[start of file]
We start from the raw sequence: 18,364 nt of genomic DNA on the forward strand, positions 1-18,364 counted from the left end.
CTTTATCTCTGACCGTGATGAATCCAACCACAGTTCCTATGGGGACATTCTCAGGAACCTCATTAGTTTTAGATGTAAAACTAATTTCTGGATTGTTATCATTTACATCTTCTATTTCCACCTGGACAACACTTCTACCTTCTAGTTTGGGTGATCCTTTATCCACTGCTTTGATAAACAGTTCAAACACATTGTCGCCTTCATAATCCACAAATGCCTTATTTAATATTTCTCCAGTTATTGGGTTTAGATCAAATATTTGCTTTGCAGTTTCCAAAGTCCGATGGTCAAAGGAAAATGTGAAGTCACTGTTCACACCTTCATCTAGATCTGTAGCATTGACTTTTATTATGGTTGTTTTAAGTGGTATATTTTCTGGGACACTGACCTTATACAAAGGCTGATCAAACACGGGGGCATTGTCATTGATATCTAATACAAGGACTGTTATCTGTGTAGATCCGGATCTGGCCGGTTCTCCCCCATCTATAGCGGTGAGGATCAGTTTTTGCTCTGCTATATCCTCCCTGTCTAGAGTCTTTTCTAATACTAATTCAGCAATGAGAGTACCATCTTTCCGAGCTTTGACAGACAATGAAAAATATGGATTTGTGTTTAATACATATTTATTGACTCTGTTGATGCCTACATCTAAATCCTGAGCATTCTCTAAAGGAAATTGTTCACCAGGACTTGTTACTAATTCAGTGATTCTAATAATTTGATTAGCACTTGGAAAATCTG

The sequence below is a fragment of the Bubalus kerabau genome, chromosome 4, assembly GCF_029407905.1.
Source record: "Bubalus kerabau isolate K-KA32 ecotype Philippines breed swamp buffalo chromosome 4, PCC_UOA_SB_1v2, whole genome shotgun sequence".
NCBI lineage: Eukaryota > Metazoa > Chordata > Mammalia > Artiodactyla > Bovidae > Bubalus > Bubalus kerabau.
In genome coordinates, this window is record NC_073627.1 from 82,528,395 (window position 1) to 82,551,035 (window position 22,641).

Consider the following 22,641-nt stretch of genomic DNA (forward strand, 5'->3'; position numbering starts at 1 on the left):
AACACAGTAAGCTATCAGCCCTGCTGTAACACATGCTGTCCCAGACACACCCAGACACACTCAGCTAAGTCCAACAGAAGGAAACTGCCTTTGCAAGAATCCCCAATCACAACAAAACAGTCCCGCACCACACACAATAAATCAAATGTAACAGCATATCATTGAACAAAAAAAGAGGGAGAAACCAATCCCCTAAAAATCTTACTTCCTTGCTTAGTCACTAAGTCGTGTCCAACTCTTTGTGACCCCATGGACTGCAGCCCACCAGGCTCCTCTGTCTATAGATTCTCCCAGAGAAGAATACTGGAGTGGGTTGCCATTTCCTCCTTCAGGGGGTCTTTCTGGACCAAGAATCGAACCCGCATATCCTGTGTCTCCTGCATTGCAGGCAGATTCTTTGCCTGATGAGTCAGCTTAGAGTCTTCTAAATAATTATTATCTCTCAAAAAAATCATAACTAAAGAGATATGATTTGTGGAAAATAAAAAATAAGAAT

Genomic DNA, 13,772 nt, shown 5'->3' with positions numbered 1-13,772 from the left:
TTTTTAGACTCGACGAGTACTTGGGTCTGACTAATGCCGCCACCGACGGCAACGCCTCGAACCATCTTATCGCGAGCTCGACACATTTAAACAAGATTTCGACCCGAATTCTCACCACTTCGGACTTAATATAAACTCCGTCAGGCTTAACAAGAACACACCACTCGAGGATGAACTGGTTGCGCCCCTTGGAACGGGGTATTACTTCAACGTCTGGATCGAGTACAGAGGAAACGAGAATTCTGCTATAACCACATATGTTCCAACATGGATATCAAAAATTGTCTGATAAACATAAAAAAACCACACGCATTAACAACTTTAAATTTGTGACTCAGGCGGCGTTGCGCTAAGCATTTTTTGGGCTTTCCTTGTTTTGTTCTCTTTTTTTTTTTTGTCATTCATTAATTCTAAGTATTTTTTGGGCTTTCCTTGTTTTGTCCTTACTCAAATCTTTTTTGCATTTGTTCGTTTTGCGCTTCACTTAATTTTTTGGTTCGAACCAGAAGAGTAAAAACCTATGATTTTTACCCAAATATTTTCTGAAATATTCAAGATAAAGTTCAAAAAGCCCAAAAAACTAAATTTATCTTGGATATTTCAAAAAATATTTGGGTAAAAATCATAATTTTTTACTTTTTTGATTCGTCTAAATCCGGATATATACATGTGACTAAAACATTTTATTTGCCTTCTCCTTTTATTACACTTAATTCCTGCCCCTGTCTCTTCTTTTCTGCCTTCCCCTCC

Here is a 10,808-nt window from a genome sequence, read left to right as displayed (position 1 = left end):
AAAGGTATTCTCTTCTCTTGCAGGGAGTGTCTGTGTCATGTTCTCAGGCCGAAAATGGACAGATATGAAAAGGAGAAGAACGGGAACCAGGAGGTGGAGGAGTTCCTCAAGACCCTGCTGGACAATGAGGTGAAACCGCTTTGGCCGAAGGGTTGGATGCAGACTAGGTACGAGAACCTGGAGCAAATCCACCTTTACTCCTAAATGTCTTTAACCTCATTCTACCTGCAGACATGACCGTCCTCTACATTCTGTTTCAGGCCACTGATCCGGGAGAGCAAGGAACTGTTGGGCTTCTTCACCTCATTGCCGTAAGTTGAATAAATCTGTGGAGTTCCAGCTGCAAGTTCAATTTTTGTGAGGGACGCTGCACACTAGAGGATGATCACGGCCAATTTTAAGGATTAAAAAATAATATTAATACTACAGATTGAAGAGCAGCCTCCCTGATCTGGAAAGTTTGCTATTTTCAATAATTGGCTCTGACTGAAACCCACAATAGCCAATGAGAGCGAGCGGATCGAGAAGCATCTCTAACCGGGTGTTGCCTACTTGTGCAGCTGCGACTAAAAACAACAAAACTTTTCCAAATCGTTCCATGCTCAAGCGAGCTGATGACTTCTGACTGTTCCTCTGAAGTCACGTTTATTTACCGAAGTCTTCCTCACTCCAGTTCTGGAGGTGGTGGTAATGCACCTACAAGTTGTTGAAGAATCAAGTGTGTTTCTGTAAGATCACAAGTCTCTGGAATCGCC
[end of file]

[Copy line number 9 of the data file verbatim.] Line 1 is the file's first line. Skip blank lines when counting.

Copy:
Genomic DNA, 13,772 nt, shown 5'->3' with positions numbered 1-13,772 from the left: